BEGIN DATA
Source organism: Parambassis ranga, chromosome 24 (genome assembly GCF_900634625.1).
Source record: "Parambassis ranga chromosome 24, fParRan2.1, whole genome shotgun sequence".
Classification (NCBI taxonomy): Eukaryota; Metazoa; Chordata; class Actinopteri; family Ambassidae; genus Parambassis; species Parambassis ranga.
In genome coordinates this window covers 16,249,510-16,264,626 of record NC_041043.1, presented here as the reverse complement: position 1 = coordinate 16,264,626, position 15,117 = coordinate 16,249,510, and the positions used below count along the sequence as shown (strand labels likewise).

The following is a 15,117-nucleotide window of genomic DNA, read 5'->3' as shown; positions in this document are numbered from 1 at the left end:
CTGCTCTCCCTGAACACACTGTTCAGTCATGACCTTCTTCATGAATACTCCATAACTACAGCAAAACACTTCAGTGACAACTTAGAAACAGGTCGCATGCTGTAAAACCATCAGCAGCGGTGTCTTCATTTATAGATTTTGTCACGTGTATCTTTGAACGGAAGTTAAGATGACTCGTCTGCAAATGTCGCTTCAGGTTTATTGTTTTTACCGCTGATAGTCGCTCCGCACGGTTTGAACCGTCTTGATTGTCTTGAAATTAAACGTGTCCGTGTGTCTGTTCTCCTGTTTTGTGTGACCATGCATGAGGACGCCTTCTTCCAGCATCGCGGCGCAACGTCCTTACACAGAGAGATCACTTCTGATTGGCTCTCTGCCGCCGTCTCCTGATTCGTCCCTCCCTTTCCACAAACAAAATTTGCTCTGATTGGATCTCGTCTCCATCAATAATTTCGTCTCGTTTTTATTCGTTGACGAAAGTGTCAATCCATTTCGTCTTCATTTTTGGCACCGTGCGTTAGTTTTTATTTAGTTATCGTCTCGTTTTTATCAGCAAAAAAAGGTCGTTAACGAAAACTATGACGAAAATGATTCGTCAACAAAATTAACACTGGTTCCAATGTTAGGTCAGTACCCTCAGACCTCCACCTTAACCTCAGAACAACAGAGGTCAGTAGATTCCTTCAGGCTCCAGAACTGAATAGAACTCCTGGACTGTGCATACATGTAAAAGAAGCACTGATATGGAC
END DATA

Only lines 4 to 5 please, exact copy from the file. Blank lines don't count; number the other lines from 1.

In genome coordinates this window covers 16,249,510-16,264,626 of record NC_041043.1, presented here as the reverse complement: position 1 = coordinate 16,264,626, position 15,117 = coordinate 16,249,510, and the positions used below count along the sequence as shown (strand labels likewise).

The following is a 15,117-nucleotide window of genomic DNA, read 5'->3' as shown; positions in this document are numbered from 1 at the left end: